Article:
It also appears that Lin had a relatively senior position in the US Navy’s chain of command. He was a departmental head in the Navy’s Patrol and Reconnaissance Group, overseeing the work of over 7,000 sailors. Prior to that post, he served as the Congressional Liaison for the Assistant Secretary of the Navy, Financial Management and Comptroller. Lin’s critical positions in the chain of command may explain why US authorities arrested him nearly eight months ago in absolute secrecy and been holding him in pre-trial confinement without releasing any information to the media until last weekend. This level of secrecy in a national security investigation is rare and possibly points to the extent of damage assessment that needed to be completed following Lin’s arrest. Read more of this post

China and Taiwan swap jailed spies in historic first

Ma Ying-jeou and Xi JinpingChina and Taiwan reportedly swapped each other’s imprisoned spies, just days before a historic meeting between their heads of government. It was the first time in the two nations’ history that they have swapped jailed spies with each other. The exchange appears to have taken place in secret in late October, less than two weeks ahead of a historic November 7 meeting between Chinese President Xi Jinping and Taiwanese President Ma Ying-jeou. The meeting, which took place in Singapore, was hailed for its historic significance, as it was the first of its kind since 1949, when the two countries emerged following a bitter civil war between communist and nationalist forces.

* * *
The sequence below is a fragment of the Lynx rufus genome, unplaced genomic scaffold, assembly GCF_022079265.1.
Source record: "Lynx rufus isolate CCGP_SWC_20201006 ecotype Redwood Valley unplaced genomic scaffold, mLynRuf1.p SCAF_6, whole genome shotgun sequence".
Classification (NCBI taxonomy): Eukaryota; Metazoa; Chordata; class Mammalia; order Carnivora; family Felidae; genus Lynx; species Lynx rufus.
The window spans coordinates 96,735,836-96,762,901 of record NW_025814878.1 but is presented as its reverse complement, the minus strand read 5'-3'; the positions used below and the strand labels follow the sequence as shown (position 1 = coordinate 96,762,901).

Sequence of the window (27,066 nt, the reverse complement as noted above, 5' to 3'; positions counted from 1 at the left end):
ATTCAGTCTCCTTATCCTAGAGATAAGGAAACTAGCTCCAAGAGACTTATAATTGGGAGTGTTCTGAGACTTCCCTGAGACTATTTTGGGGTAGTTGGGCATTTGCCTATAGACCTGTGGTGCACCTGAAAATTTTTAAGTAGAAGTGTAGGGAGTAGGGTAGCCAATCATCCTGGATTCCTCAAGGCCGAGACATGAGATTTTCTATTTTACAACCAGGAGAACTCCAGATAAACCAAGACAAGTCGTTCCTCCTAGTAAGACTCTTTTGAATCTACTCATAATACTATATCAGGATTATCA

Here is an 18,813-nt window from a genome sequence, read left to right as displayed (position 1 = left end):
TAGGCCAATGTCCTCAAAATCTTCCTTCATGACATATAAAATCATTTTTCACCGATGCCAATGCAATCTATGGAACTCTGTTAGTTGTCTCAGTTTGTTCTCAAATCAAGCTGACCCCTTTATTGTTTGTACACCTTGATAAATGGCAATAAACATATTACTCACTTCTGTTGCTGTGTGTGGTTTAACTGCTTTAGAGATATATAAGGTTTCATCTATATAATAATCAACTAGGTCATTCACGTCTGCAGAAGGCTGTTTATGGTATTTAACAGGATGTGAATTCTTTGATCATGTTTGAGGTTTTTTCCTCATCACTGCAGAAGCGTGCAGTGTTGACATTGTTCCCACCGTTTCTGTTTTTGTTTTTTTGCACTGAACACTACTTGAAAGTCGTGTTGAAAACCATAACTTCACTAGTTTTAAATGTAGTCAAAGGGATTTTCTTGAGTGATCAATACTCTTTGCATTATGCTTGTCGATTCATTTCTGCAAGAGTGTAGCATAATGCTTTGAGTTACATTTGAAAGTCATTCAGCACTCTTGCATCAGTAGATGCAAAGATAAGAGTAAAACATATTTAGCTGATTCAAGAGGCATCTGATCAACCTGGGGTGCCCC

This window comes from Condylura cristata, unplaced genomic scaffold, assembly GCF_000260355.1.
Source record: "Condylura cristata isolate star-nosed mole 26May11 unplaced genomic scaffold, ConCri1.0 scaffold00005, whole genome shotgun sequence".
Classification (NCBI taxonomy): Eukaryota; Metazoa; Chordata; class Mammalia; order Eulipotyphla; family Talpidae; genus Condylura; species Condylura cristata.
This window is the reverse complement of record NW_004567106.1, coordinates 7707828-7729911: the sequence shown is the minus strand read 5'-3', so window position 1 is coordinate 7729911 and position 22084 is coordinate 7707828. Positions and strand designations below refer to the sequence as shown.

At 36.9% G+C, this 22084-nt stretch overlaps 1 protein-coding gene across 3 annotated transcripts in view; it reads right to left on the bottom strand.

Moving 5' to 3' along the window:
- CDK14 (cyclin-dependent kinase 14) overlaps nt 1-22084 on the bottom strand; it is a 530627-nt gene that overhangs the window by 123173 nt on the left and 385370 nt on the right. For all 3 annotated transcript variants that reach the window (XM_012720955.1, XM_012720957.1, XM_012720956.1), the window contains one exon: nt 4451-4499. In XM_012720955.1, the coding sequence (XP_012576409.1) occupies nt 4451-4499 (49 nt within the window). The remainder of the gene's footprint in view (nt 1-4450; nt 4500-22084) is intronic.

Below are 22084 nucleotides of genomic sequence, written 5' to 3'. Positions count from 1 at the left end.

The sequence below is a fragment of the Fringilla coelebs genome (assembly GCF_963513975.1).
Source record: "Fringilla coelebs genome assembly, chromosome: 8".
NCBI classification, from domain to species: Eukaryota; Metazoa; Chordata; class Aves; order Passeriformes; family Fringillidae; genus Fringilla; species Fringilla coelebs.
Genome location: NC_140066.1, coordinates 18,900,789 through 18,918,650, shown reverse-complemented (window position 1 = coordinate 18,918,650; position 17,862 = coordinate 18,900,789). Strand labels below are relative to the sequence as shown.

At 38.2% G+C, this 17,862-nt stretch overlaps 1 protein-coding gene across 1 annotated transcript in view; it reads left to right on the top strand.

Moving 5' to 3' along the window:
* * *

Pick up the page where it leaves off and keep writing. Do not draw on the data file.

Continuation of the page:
News of the spy exchange emerged in the Taiwanese press on Monday, when it was reported that Taipei had released Li Zhihao. Li, a mysterious Chinese intelligence officer known in spy circles as “the man in black”, had been arrested in 1999 after being lured into Taiwan, and was serving a life sentence. He is believed to be 70 years old. In return, Beijing appears to have freed Chu Kung-hsun and Hsu Chang-kuo, two colonels in Taiwan’s Military Information Bureau, who were arrested by mainland China’s counterintelligence nearly a decade ago. At the time of their arrest, the Taiwanese government protested that the two officers had been kidnapped from the Vietnamese side of the Chinese-Vietnamese border. But Beijing had dismissed Taipei’s protestations and had convicted the two men of espionage.

It is worth pointing out that the two Taiwanese officials had initially been sentenced to death, but their sentences were later commuted to 20 years behind bars. It is believed that they were the last Taiwanese military officials held in China for espionage, and that they were the highest-ranked Taiwanese spies imprisoned in China. Their release, therefore, marks an unprecedented development in Chinese-Taiwanese relations, though it should be remembered that dozens of Taiwanese civilians are held in Chinese jails on espionage charges.

Author: Joseph Fitsanakis | Date: 01 December 2015 | Permalink